To share their presentations, account executives recorded their pitch on their iPhone with a partner or on their laptop camera, uploaded the recording to Google Drive and Salesforce Chatter to show completion, and got ready for judging by their regional VP.

We also included our solution engineers who work with each team to get them involved in scoring and support. SEs do a lot of enablement through the year, and we felt this improved the AE skill set, partnership, post analysis, and pipeline.

4. Build a slick scoring rubric.

We created a simple scoring rubric in a Google form and updated our teams weekly on completion rates. Our RVP enablement ambassador requested scoring to increase competitiveness and credibility, and to provide feedback.

We measured  the presentations on thought leadership, identifying business challenges and impact, personalization through customer stories, executive presence, and creativity in approach.

5. Provide a drumbeat of updates.

It's important to provide a consistent drumbeat of updates:

  • Daily updates on number of certifications completed
  • Twice weekly examples of great video whiteboards to provide momentum and more examples of what good looks like
  • Weekly dashboard updates of pipeline created

Keep all  communications managed in a segment-wide chatter group.

6. Assemble the execution team.

We have a small and agile team that produces these programs. To  repeat this program across all business units, we needed to find a way to extend our reach. We partnered with other business units, SEs, and our product team, and used simple and scrappy videos to communicate our message. Each project had a sales enablement leader, product marketing manager, and technical enablement leader who partnered with the business.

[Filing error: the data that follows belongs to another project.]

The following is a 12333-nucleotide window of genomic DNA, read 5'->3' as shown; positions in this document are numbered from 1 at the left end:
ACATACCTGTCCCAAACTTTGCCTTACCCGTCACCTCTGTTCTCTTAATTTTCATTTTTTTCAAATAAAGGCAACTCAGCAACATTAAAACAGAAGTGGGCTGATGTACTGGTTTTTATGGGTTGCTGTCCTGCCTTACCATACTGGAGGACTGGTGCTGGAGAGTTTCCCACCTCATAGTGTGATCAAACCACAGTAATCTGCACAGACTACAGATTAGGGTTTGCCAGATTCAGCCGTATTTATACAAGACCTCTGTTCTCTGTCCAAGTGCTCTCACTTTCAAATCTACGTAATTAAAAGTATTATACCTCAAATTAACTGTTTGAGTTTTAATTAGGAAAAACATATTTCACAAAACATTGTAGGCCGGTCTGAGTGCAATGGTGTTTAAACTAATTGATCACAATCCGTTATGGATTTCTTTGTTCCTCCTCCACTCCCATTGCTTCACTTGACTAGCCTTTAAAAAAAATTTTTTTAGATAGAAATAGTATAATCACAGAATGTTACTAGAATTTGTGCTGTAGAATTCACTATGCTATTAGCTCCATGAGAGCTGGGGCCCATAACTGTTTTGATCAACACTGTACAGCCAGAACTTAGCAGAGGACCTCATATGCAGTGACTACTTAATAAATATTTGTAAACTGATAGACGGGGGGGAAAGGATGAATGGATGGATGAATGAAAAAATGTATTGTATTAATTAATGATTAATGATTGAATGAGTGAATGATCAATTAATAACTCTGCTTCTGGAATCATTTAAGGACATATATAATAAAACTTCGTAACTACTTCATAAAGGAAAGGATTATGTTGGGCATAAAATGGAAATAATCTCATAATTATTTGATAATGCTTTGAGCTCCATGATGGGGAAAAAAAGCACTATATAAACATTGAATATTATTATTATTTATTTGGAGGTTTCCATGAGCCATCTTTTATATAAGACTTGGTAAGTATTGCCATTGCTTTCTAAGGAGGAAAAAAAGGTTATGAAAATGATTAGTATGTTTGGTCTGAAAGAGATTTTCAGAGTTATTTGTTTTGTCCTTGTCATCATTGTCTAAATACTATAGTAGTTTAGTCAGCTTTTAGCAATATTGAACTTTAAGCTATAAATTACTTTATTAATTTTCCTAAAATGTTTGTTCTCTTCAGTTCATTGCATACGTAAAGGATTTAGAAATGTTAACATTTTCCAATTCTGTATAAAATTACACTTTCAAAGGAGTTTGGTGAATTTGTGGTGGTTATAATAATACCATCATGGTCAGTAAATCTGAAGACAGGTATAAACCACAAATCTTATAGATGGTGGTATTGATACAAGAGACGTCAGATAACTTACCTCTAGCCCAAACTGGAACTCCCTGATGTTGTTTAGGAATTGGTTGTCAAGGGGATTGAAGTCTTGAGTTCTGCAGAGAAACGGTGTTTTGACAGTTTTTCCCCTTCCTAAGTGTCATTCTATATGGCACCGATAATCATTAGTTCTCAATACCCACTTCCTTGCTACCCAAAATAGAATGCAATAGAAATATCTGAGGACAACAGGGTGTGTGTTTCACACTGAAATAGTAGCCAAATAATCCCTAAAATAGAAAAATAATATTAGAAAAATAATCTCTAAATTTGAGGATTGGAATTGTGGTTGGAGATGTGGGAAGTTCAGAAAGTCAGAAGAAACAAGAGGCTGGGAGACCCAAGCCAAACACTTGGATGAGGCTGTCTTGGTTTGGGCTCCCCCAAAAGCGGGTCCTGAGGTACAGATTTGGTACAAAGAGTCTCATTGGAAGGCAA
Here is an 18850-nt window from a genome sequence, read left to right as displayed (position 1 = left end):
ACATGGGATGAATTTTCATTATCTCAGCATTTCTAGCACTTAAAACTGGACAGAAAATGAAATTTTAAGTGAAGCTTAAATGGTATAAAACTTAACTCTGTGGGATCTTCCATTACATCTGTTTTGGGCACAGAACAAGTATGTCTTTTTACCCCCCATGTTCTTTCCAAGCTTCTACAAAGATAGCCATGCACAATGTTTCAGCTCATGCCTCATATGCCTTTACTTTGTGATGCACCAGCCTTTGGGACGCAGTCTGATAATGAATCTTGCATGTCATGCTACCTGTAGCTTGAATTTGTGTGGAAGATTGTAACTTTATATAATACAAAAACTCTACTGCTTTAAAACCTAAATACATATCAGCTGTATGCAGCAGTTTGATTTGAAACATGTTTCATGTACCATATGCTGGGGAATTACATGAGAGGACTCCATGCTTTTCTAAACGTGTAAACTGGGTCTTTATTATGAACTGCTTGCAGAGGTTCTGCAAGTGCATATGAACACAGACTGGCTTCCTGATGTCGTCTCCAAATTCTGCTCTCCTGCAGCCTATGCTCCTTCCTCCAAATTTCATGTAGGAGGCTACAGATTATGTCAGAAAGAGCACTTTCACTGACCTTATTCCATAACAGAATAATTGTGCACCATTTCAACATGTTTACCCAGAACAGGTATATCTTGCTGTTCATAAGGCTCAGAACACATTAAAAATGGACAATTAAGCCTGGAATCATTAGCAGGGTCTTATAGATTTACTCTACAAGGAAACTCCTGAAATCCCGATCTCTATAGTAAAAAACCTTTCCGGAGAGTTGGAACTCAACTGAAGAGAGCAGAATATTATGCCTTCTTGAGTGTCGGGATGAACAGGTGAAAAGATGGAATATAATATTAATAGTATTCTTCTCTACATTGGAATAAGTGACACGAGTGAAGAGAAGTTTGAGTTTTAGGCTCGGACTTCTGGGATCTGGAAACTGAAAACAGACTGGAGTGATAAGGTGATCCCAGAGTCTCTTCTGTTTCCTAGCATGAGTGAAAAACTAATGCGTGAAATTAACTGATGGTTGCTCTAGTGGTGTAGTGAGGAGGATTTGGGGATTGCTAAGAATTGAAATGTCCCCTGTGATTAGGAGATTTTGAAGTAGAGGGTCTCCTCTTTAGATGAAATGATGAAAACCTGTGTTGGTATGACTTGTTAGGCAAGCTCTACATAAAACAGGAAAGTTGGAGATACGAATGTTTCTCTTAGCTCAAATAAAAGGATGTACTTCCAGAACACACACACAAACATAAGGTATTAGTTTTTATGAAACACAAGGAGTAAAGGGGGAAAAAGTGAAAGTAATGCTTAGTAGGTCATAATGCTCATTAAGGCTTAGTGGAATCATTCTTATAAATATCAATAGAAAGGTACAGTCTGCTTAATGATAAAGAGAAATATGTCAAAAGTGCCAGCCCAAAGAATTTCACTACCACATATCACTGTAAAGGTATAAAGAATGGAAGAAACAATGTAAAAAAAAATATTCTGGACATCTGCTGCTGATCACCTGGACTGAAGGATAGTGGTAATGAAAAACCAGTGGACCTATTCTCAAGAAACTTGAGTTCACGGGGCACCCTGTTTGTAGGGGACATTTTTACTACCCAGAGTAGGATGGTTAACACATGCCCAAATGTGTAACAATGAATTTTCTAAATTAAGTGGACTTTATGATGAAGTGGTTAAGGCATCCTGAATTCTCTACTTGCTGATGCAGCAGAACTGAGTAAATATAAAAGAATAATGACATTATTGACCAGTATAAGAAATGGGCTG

The result:

Every time we run a stand-and-deliver certification, we see pipeline increase 4x–8x for that product group.

Here’s what made this program work:

  • Camaraderie and gamification — drive momentum at the team level.

  • Regional leaders who know how to train their AEs — hold their team accountable to timelines and quality.

  • Including your selling partners — to evaluate scoring and increase pipeline.

  • Daily updates — drive focus.

  • Executive sponsorship from the SVP and RVP — their example is crucial.

  • Leading by example — work with business to show an example of what good looks like.

  • Using collaboration tools — for launch to the sales community and daily updates.

  • Weekly updates — on total certifications completed and a dashboard pipeline created by team.

Assembling the right  team members — sales enablement, product marketing, marketing, content enablement, business leader, and solution engineer partnership.

Our salespeople need to learn why our newly acquired product is awesome and how it can solve our customer's problems.”

Colin Nanka | Senior Director, Enablement for Commercial Sales, Salesforce

Learn More

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Sr AVP, Commercial Sales, Salesforce
Why It’s Now or Never for Social Selling with LinkedIn’s Mike Derezin Interviewed by Laura Fagan,
Product Marketer, Sales Cloud, Salesforce
Making the Tricky Transition from Sales Peer to Sales Manager By Keith Rosen,
Author of "Coaching Salespeople into Sales Champions"